The first Master Series of 2014 will be offered here at our new facilities in Long Island City, February 23rd & 24th. The series will be intensive, covering various aspects of the cheese world, all the way from cheese making to pairing with wines. This series promises to be a special one, as students will witness some of the final stages of assembly of our new facilities.
Back when we opened our old plant on Manhattan’s west side we were at the cutting edge in the industry: with our five cheese-maturing caves, production facilities, and our lovely events & education room. The industry has evolved and what was state-of-the-art in 2003 is now only sufficient, at least as far as affinage (cheese maturing) is concerned. Our production area was suitable too, yet only for the first couple of years after opening. It soon became apparent that we would require more space to work with our cheeses, larger caves, in order to keep up with the rising demand for our high-quality cheeses.
I often recommend that tight spaces are best for cheeses, up to a point. It is far easier to maintain cheeses in smaller spaces than larger one: the proper humidity, temperature, air exchange and microflora. I recall seeing the cheese caves in restaurants around the US in the early aughts; almost all of them were too large for the sizes of those operations. It is valuable to keep in mind that a little bit of cheese goes a long way. So our own fully packed cheese caves worked relatively well, the biggest problems were their ventilations. Certain parts of each cave had excessive air exchange while others were practically “dead.” The area outside those caves, the production area, was a little tight too, especially during busier weeks.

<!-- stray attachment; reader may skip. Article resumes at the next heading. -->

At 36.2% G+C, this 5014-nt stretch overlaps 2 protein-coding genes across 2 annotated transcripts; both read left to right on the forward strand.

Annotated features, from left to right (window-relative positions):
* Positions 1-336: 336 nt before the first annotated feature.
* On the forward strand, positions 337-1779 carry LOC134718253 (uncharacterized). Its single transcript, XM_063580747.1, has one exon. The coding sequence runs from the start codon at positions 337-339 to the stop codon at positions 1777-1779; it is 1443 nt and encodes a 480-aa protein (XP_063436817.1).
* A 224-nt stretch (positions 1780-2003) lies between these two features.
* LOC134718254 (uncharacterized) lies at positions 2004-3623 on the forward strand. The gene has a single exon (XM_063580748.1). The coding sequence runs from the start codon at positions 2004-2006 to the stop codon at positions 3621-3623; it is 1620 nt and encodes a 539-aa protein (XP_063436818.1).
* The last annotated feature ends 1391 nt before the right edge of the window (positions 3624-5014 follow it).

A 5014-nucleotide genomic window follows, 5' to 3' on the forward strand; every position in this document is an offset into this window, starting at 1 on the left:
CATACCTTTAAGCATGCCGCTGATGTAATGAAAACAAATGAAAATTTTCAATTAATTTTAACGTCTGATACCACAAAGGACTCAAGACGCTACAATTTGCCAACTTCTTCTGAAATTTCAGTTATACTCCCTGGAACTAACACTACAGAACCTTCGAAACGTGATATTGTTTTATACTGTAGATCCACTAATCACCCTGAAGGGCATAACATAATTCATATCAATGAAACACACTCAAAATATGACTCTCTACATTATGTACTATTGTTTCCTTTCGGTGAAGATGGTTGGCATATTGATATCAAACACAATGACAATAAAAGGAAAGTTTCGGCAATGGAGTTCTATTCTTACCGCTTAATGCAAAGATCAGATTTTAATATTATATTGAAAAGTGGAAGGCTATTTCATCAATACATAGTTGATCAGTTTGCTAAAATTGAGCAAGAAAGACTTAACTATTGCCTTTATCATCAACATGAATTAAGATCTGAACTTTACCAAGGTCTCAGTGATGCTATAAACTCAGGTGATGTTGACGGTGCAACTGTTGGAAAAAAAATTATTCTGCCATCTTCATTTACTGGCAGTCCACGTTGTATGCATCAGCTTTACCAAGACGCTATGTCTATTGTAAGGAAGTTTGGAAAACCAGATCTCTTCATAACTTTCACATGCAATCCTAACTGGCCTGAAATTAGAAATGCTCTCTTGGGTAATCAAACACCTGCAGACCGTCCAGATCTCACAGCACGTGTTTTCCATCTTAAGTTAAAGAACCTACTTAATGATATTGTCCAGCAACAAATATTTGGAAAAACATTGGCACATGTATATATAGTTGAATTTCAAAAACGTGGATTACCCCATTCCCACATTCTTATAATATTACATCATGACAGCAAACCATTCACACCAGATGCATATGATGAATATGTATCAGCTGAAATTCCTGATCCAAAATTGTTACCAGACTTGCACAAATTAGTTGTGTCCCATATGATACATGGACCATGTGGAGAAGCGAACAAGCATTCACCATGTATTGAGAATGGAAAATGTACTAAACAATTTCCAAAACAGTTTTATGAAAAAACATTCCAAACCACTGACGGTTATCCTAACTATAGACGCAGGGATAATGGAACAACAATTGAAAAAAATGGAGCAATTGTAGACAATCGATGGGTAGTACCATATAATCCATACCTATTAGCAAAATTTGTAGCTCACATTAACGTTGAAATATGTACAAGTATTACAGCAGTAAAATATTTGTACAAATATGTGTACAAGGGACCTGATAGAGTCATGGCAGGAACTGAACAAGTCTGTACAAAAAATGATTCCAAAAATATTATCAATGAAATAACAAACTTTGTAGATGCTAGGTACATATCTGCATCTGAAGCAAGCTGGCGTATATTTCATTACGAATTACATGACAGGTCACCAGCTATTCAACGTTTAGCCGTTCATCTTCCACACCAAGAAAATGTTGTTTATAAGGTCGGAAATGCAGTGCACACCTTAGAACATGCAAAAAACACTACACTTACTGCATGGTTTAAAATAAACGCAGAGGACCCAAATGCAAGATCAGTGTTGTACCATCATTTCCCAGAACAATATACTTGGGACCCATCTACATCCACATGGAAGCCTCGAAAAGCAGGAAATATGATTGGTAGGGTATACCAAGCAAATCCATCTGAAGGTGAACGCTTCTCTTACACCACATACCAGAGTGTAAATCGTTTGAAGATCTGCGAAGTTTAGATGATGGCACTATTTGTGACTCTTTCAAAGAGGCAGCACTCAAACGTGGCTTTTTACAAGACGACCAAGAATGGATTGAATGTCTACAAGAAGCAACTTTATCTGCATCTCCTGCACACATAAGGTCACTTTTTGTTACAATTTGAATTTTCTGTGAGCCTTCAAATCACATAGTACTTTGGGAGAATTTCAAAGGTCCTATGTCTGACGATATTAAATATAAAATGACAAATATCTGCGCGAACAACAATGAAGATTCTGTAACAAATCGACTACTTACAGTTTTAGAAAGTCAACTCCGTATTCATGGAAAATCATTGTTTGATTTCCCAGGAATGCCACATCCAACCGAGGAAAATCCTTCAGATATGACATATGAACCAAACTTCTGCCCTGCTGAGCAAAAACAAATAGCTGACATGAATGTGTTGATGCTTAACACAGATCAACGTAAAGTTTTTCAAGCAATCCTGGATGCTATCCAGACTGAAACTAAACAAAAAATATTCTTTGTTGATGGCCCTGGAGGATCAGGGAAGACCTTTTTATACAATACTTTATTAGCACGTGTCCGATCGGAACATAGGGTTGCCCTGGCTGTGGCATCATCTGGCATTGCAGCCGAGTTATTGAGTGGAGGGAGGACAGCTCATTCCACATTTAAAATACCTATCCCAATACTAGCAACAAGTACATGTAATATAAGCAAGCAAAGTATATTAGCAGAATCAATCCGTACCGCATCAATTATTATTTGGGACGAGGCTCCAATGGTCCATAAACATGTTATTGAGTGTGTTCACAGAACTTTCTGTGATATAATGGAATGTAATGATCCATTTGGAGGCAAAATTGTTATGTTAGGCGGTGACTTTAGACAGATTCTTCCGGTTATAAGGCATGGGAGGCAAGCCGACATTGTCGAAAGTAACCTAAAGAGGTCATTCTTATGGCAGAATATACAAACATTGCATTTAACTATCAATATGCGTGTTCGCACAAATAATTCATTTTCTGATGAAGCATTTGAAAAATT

Bottom line: Now that we have been at it for over a decade, added to the years working out of the restaurants Picholine and the Artisanal Bistro, we have learned a lot about how to operate a cheese facility of this type. How to get the right product mix, find the top quality in each category, cure the cheeses to their optimal levels of ripeness, wrap them expertly, ship to our customers in good packaging, and provide the best customer service possible (which includes education).
It seems that there are a myriad of facets to the cheese industry so we will do our best to cover the essentials in this two-day series. We will also be eating quite a lot of cheese. Yum!
Posted by dfisher